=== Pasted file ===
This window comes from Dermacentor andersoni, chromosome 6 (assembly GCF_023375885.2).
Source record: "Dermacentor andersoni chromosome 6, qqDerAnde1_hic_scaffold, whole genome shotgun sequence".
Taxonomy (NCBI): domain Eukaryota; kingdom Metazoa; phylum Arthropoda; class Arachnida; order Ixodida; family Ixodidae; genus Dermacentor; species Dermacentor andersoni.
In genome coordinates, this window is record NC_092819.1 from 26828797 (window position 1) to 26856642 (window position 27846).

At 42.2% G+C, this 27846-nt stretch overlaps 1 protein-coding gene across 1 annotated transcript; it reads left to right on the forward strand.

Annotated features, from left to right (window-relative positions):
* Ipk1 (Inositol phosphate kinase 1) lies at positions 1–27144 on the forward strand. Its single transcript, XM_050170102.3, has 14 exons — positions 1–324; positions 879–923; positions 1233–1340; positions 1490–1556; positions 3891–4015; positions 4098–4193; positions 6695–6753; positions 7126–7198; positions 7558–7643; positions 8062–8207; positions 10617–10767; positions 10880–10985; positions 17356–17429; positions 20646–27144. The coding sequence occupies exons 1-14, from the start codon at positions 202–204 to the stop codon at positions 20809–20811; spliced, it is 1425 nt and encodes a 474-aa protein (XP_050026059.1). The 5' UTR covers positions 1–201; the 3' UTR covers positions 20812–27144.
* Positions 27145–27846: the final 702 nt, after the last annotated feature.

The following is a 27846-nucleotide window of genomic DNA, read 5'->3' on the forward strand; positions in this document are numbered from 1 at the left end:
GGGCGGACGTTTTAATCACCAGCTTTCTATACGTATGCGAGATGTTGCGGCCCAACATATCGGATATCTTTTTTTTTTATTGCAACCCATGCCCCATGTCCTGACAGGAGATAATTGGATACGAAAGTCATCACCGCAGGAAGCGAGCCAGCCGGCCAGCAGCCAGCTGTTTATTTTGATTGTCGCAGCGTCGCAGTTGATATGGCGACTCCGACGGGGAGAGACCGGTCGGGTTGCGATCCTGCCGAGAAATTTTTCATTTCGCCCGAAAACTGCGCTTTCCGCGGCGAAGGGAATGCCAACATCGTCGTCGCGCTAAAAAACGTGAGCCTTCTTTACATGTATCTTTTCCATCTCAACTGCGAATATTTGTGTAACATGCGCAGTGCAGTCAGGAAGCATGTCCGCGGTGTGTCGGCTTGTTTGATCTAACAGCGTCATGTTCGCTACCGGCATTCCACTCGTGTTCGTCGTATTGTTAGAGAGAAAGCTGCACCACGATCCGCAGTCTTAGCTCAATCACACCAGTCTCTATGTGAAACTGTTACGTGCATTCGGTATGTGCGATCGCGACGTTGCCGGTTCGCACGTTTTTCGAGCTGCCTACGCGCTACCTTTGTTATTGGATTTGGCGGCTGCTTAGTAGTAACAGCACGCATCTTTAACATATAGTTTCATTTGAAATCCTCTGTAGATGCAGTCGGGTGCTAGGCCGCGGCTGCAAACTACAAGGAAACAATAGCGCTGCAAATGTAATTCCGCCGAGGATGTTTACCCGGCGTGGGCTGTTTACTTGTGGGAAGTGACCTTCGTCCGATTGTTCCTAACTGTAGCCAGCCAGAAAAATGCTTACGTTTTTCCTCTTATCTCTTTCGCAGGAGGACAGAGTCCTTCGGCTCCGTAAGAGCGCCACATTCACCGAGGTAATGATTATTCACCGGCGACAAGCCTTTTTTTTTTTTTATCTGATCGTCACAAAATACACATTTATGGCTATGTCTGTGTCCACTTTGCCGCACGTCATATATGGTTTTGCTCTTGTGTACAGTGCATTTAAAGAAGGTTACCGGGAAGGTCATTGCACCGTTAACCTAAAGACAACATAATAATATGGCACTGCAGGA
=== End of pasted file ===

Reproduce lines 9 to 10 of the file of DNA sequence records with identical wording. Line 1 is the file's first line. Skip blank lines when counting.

The following is a 27846-nucleotide window of genomic DNA, read 5'->3' on the forward strand; positions in this document are numbered from 1 at the left end:
GGGCGGACGTTTTAATCACCAGCTTTCTATACGTATGCGAGATGTTGCGGCCCAACATATCGGATATCTTTTTTTTTTATTGCAACCCATGCCCCATGTCCTGACAGGAGATAATTGGATACGAAAGTCATCACCGCAGGAAGCGAGCCAGCCGGCCAGCAGCCAGCTGTTTATTTTGATTGTCGCAGCGTCGCAGTTGATATGGCGACTCCGACGGGGAGAGACCGGTCGGGTTGCGATCCTGCCGAGAAATTTTTCATTTCGCCCGAAAACTGCGCTTTCCGCGGCGAAGGGAATGCCAACATCGTCGTCGCGCTAAAAAACGTGAGCCTTCTTTACATGTATCTTTTCCATCTCAACTGCGAATATTTGTGTAACATGCGCAGTGCAGTCAGGAAGCATGTCCGCGGTGTGTCGGCTTGTTTGATCTAACAGCGTCATGTTCGCTACCGGCATTCCACTCGTGTTCGTCGTATTGTTAGAGAGAAAGCTGCACCACGATCCGCAGTCTTAGCTCAATCACACCAGTCTCTATGTGAAACTGTTACGTGCATTCGGTATGTGCGATCGCGACGTTGCCGGTTCGCACGTTTTTCGAGCTGCCTACGCGCTACCTTTGTTATTGGATTTGGCGGCTGCTTAGTAGTAACAGCACGCATCTTTAACATATAGTTTCATTTGAAATCCTCTGTAGATGCAGTCGGGTGCTAGGCCGCGGCTGCAAACTACAAGGAAACAATAGCGCTGCAAATGTAATTCCGCCGAGGATGTTTACCCGGCGTGGGCTGTTTACTTGTGGGAAGTGACCTTCGTCCGATTGTTCCTAACTGTAGCCAGCCAGAAAAATGCTTACGTTTTTCCTCTTATCTCTTTCGCAGGAGGACAGAGTCCTTCGGCTCCGTAAGAGCGCCACATTCACCGAGGTAATGATTATTCACCGGCGACAAGCCTTTTTTTTTTTTTATCTGATCGTCACAAAATACACATTTATGGCTATGTCTGTGTCCACTTTGCCGCACGTCATATATGGTTTTGCTCTTGTGTACAGTGCATTTAAAGAAGGTTACCGGGAAGGTCATTGCACCGTTAACCTAAAGACAACATAATAATATGGCACTGCAGGA